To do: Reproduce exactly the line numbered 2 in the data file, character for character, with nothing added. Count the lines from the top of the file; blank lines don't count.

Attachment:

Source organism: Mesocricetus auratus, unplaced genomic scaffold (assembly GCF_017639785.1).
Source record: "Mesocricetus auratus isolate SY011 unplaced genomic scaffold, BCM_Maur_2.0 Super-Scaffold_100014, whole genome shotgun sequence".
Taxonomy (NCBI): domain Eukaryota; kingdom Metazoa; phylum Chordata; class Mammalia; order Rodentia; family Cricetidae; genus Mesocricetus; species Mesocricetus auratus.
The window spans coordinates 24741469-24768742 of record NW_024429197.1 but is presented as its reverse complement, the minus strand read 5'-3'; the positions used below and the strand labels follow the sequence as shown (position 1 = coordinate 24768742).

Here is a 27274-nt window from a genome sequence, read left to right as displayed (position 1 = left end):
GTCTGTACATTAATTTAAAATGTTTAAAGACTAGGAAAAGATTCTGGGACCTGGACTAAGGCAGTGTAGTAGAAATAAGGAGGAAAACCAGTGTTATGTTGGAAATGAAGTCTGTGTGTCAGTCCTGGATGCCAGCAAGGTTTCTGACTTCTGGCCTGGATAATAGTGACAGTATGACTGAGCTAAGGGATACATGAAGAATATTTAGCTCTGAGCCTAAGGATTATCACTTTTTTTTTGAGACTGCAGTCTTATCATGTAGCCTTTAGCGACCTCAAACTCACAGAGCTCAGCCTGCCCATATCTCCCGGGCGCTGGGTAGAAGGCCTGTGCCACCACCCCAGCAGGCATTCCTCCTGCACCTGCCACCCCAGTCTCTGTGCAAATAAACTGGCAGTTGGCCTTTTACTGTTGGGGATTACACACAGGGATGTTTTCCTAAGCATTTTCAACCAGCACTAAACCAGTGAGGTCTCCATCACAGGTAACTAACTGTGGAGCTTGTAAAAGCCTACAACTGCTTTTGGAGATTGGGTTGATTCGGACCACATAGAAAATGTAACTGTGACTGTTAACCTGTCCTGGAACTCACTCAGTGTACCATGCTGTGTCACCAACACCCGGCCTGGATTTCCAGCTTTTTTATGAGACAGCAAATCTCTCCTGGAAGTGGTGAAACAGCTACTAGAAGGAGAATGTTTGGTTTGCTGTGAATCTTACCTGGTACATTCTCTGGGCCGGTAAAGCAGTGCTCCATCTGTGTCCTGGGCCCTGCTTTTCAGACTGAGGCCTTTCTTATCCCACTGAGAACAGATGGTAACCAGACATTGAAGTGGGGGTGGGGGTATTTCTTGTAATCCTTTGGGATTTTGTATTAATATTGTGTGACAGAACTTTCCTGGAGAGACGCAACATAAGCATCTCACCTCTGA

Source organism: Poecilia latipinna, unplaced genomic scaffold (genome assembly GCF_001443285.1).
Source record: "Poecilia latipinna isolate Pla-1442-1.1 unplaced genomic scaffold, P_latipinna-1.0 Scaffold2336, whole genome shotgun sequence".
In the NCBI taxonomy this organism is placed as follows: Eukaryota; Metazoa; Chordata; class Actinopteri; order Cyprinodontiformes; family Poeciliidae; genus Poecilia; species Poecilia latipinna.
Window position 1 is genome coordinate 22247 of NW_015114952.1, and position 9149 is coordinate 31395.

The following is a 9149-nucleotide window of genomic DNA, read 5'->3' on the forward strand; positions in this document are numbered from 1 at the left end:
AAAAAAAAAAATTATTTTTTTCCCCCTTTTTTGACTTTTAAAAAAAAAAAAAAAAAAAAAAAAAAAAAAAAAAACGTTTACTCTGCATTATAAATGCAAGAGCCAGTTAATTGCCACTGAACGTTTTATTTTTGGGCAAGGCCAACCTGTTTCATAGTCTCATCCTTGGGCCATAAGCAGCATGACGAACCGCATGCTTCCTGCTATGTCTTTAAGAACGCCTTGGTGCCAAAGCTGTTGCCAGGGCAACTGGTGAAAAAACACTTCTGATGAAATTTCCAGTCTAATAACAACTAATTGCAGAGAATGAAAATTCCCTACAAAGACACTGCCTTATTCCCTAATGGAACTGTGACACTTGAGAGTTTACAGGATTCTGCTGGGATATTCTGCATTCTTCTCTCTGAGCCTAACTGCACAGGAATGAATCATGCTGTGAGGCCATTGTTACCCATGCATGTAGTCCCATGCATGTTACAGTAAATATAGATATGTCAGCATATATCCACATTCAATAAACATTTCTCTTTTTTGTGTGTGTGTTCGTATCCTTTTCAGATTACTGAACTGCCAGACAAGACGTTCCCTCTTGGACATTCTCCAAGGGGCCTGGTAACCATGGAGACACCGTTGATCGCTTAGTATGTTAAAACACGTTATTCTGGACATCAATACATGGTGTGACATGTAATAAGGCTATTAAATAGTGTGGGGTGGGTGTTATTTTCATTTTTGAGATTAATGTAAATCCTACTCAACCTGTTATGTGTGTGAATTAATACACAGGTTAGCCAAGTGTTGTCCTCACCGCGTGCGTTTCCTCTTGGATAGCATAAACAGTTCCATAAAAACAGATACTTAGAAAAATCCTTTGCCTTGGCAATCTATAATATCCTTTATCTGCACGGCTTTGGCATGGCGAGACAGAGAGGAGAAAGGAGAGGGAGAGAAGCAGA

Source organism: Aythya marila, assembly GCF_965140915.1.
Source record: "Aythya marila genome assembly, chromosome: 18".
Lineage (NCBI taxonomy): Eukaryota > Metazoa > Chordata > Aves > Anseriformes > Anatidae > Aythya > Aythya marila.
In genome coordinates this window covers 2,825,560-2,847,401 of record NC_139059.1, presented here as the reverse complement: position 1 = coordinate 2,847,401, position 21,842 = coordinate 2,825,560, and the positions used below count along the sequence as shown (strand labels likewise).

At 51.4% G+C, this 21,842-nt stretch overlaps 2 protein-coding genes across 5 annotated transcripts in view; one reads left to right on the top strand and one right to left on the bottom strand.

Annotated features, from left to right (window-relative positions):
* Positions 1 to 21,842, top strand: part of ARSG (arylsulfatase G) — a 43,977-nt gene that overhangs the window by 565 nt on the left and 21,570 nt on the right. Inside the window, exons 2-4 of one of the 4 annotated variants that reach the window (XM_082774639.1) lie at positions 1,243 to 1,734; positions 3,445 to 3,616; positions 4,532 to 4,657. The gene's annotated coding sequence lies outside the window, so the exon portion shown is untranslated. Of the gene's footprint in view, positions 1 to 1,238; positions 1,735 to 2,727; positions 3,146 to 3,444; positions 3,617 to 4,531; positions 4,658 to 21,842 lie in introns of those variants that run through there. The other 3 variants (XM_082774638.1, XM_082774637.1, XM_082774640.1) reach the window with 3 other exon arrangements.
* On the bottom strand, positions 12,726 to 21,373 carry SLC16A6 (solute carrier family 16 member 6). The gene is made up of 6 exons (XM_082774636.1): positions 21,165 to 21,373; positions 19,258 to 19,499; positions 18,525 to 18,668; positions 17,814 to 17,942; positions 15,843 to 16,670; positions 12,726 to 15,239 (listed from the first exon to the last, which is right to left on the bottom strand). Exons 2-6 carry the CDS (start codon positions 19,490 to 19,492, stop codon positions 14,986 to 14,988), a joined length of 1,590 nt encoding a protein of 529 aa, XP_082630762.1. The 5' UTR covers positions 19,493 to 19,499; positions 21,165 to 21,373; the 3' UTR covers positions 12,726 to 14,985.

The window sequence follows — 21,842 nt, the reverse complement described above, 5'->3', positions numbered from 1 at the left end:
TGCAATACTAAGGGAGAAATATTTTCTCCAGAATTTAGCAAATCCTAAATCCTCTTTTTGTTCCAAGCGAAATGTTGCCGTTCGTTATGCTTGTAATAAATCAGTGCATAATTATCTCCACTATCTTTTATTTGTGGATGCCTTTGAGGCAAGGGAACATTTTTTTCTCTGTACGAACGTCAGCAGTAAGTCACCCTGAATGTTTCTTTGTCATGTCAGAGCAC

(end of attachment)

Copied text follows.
Source record: "Mesocricetus auratus isolate SY011 unplaced genomic scaffold, BCM_Maur_2.0 Super-Scaffold_100014, whole genome shotgun sequence".